|We're Just A Couple Atoms
Author: kittymchale PM
Sometimes we need to let go and let the music take us away. GENDERSWAP TARTIE FIC - Trevor Cohen Chang and Abbey AbramsRated: Fiction T - English - Tina C. & Artie A. - Chapters: 2 - Words: 3,444 - Reviews: 2 - Favs: 1 - Updated: 01-07-12 - Published: 12-20-11 - id: 7655826
|A+ A- Full 3/4 1/2 Expand Tighten|
A/N: Hello, guys. So, first of all, this is a Tartie genderswap fic, starring Trevor Cohen-Chang and Abbey Abrams (hohoho so creative). This first chapter is kind of short, and with Gabby's constant nagging (trololo kidding I LOVE YOU), I might be able to finish this. I hope so. I just kind of like the concept and I might be posting some art for this on kittymchale le dot tumblr le dot com wee!
and without further ado: Chapter 1.
Chapter 1: Simple Math
I popped a pale headphone out of my ear, turning to look at the increasingly smaller looking girl wheeled quickly toward me. The music was still blaring in one of my ears, head bobbing to the beat. Abbey's intimidated eyes flickered up at me, the cover page of our chemistry project pinned to the front of the stack of books on her lap. Her fingers reached up to self-consciously adjust the bow on the top of her head, fidgeting nervously. I arched an eyebrow down at her, "Hi."
Abbey twisted her glossed lips to the side, fingers gracing the cover page, "Hi. I didn't know when you wanted to work on this project, but we need to get it done relatively soon. We've got a lot of work to do and we have to get a good grade on this. I really need to keep my grade up in Chemistry and-"
"I'll come by tonight. We'll work on it then," I stated, cutting off Abbey's ramble. I shot her a look, keeping my face cool. My hands were at work, cracking the lock on the ugly, rusty, yellow locker in front of me. Some of the paint chipped as I yanked on the door, a long squeak omitting from the hinges. Abbey's eyes were eager and excited, squirming in her seat. Pushing the thick frames of her glasses up the bridge of her tiny nose, Abbey nodded in agreement. She opened her mouth to speak, letting out a tiny squeaking sound and placing her hands back down on the wheels. I heard her grunt a little before she got herself turned around, pausing for a second to nurse her sore arms. Shrugging my backpack up on one shoulder, I fixed my shirt and stepped forward, "Wait, Abbs, where are you going?"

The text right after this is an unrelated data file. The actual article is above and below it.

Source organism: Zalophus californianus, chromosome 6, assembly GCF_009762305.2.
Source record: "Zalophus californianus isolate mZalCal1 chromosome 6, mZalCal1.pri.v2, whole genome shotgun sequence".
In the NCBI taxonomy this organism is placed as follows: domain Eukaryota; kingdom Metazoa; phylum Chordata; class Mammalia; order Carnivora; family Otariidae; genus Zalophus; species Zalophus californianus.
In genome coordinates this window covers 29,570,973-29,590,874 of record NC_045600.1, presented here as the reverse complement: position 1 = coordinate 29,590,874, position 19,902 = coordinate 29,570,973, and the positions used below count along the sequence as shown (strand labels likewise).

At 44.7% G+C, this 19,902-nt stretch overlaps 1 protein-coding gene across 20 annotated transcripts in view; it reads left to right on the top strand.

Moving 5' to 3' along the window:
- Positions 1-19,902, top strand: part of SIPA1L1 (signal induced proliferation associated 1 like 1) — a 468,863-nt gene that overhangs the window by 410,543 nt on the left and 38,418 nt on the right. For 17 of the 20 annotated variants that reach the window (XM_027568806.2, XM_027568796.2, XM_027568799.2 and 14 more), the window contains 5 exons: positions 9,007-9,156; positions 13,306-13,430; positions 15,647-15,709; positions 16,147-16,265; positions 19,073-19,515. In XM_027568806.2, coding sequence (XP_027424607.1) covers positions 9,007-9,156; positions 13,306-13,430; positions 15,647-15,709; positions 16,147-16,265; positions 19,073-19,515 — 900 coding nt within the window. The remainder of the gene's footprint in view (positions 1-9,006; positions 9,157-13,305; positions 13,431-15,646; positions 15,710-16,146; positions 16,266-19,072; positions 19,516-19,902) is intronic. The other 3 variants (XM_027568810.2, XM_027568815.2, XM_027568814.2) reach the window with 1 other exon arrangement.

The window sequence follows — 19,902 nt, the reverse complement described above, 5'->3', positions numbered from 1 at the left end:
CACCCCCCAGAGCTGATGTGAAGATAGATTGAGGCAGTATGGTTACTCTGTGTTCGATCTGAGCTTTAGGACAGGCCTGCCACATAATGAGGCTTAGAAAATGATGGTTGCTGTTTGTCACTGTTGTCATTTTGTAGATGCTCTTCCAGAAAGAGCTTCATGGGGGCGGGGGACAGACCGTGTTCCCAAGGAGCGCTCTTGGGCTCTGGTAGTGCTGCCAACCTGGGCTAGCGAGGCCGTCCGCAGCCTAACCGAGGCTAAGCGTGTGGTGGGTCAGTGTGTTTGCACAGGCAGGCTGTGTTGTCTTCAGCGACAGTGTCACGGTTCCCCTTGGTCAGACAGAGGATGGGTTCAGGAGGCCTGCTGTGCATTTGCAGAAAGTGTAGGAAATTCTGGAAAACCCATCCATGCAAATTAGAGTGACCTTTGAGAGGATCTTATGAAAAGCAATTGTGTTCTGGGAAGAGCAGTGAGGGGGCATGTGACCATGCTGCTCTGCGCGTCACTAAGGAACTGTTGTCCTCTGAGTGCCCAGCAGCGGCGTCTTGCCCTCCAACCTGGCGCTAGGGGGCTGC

"Um," She let out a bit of a nervous chuckle, looking up at me, "AP History." Adjusting her books on her lap, she took her hands from her wheels and looked back forward as I pushed her. In an odd, kind of screwed up way, I never really felt bad for Abbey. I never really noticed a problem in the first place. People had a hard time seeing past the block of her being in a wheelchair, but Abbey had the personality that walked right out of the chair, leaving it behind her and flying away. The only time I really noticed it was when her arms got sore, my hands on the faded handlebars as I pushed her to class.
I stared at myself in the mirror, silver nose ring glinting in the dim light of my room. The light was radiating from the small lamp on my desk, the faded oak covered in crumpled papers filled with song ideas, poorly written blank verse and scribbled drawings. The rest of the room was plastered in band posters and cheesy pictures of everyone. A few notes from Abbey were hidden between the posters, my favorite being one about moving to New York City and going around to see the sights. We always joked about how horrible it was here in Lima and as soon as high school was over, we were out of here. As much as we say that, we both know we'll still miss it here.
"I'm going to take you to Port Jefferson one day and Oceanside Jones beach and bay side during the winter and to the fair at the amphitheater and show you everything and it'll all be worth it."
Abbey and I were at a weird state of friendship. We never saw each other outside of school, but we had a type of connection where we kind of looked after each other during school. She benefited the most out of this deal, not being able to see over anything. Abbey already was forced to stay in a wheelchair, even at a lesser advantage with being the smallest human being I've ever seen. She would peer at me angrily over the thick frames of her glasses when I would make jokes about wrapping her up and shoving her inside a suitcase.
Anyway, this was the first real time I was going to see Abbey's house, and I wasn't going to lie and say I wasn't nervous. I really was. Shoving my headphones into my ears, I cranked up the volume and let the melodies take me away. It was kind of a surprise I've never hung out with Abbey before now, being that I lived only about a block away from her. I saw her leave for school every day and come back later than me in the afternoon. I never knew what she did after school, but I assumed it was some kind of business with her brain. Abbey was hands-down the smartest chick I knew. In most aspects, I was jealous of her. Especially in Glee club.